HMS counselor works out for mind and bodyMegan Blakeley has two faces. During the school day she is a bright and often smiling counselor at the Hudson Middle School. She takes on a different face most days after school as she goes through her rigorous daily workout at a nearby gym.
By: Meg Heaton, Hudson Star-Observer
Megan Blakeley has two faces. During the school day she is a bright and often smiling counselor at the Hudson Middle School. She takes on a different face most days after school as she goes through her rigorous daily workout at a nearby gym.
Blakeley is a graduate of UW-River Falls and has a master’s degree in education and school counseling. She is in her third year as a counselor the HMS.
Blakeley, 27, said she was an average weight through high school and played sports, especially softball, her favorite. But when she got to college, she believes her metabolism slowed down as she concentrated more on her studies and had less time for physical activity.
“Putting on extra weight kind of snuck up on me but I didn’t obsess about it. I’ve always been kind of perfectionist so I never really felt good about the way I looked but I never had much luck losing weight either.”
But two years ago a friend won a three-month membership to the St. Croix Body Zone on Carmichael Road. The friend already belonged to a gym and offered the membership to Blakeley who saw it as a chance to make some changes.
She got started with some help from then Body Zone trainer Jill Anderson who helped Blakeley put together a regimen that included both cardio and weight training. She started with the elliptical machine but Anderson helped her diversify her training to include a wide variety of cardio activity.
As for her diet, she began by counting calories, consuming about 1,200 calories a day. She started losing weight. Between watching what she ate and adding additional cardio exercise to her workout, Blakeley saw the weight start to come off. In that first year, she lost 60 pounds.
For the last year, she has continued her workouts, usually exercising two hours a day, six days a week. She comsumes around 1,500 to 1,800 calories a day.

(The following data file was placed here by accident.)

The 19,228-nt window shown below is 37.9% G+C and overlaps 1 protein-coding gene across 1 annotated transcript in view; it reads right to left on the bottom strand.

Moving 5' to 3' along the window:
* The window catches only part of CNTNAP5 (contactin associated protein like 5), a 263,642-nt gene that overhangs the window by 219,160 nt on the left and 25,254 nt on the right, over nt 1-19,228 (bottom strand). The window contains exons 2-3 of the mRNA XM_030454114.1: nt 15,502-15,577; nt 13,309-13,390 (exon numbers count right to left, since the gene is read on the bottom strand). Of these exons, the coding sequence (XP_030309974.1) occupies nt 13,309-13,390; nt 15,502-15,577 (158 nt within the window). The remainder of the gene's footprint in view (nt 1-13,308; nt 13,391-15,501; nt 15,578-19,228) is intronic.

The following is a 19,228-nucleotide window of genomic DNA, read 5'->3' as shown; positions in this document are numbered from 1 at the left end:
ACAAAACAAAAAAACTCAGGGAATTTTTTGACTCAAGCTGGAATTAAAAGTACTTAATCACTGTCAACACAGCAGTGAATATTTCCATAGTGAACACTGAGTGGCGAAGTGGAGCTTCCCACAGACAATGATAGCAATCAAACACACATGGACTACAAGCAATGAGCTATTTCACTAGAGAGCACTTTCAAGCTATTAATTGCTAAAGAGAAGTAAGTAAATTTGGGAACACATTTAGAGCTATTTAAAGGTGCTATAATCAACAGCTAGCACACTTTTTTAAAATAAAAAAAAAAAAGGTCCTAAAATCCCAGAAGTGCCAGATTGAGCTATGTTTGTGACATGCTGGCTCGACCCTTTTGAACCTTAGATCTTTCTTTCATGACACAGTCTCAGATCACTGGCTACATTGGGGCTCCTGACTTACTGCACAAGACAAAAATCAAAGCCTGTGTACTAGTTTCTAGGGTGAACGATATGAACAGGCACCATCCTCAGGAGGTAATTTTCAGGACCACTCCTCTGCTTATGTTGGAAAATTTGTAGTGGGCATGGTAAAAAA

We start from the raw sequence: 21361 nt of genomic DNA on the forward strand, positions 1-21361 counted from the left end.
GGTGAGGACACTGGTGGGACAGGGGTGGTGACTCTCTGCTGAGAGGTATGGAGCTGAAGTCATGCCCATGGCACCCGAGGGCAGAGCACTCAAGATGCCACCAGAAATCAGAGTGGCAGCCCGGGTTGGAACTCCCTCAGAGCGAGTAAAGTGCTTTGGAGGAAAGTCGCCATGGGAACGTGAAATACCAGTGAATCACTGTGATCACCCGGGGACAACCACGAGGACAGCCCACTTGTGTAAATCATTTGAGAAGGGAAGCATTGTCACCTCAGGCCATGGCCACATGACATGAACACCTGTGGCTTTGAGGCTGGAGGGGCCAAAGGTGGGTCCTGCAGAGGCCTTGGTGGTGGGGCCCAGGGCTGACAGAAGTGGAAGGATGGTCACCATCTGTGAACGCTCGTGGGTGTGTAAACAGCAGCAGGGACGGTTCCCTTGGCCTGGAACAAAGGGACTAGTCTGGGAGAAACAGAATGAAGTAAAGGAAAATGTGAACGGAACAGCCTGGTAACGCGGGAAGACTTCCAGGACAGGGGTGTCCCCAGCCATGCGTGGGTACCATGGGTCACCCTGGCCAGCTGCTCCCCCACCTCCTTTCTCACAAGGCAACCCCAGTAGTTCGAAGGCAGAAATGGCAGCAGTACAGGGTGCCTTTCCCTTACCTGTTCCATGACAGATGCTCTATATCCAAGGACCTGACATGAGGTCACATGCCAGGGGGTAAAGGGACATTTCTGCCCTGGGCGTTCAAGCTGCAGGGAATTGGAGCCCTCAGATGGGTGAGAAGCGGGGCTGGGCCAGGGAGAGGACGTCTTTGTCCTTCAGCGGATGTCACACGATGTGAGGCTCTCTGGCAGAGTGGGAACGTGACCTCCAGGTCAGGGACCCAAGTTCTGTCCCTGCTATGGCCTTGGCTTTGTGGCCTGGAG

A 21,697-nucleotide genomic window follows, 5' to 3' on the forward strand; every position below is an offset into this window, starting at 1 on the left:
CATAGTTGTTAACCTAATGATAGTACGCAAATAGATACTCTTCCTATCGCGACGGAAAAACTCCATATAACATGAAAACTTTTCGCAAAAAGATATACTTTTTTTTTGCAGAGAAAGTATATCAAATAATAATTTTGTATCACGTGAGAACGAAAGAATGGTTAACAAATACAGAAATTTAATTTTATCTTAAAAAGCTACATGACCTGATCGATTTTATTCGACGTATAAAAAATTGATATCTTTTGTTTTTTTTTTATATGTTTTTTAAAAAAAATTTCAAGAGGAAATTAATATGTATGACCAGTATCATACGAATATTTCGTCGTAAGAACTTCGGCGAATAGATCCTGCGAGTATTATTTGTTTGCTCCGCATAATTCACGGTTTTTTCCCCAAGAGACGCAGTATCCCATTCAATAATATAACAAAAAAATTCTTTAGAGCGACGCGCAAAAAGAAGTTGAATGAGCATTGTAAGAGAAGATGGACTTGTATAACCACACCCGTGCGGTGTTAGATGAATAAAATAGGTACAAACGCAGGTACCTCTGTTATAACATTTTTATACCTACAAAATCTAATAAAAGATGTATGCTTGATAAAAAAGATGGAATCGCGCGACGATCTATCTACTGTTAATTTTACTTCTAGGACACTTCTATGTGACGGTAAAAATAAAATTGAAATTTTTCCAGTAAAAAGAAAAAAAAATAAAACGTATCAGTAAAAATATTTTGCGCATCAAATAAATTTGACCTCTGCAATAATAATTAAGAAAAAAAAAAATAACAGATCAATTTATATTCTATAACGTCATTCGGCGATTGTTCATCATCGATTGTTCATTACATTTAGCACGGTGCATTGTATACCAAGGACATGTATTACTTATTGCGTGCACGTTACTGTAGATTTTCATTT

It sounds like a grueling routine but Blakeley says it has become a regular part of her day. “It’s a chore but I enjoy it. I have a sense of accomplishment when I’m done and I feel better when I’ve finished.”
She lives in River Falls and says she doesn’t have a “lot of down time” but makes her workouts a priority even if it does mean making an extra trip back to Hudson on the weekend.
Blakeley says the Body Zone has become an important part of her life. “At first I was a little intimidated but the place has a good atmosphere. It isn’t as big as some of the others and I like that it isn’t busting with people all the time. And the trainers and other people who go there have been great at motivating me.”
She also keeps a journal, recording what she eats and her workouts.
Blakeley said it was a good feeling when people started to notice the change in her appearance. “That helped motivate as well. It feels good when people say something and you feel better about yourself.”
Feeling good about yourself and self-esteem issues are something Blakeley is familiar with on a professional level as well. Body image with middle school-age students can be a big problem. “There’s a lot of pressure on girls to look a certain way, to look like the girls in magazines or on television. It takes all kinds of forms. Some girls refuse to eat in front of others or restrict their diets. It is kind of part of growing up but it can lead to some serious health issues in some cases.”
She has two recommendations when it comes to adolescents and the topic of weight and body image—talk and listen. “Open communication is very important whether it is about this topic or any other at that age. Parents sometimes have to force the issue but it is worth it. And keep an eye on those lunch accounts.”
Blakeley said she has now settled into a routine that she now calls her lifelong pattern. Along with regular exercise, she eats smaller meals more often during the day. It is a strategy that works for her. She also keeps an eye on her sugar intake, eats reduced fat food, healthy protein and lots of fresh vegetables. And she usually takes one day a week to eat whatever she wants.
She said that while her daily regimen may sound demanding, it works for her and regularly includes times playing softball, seeing friends and other activities she enjoys. And of course, she has all those friends at the Body Zone who are motivated by her.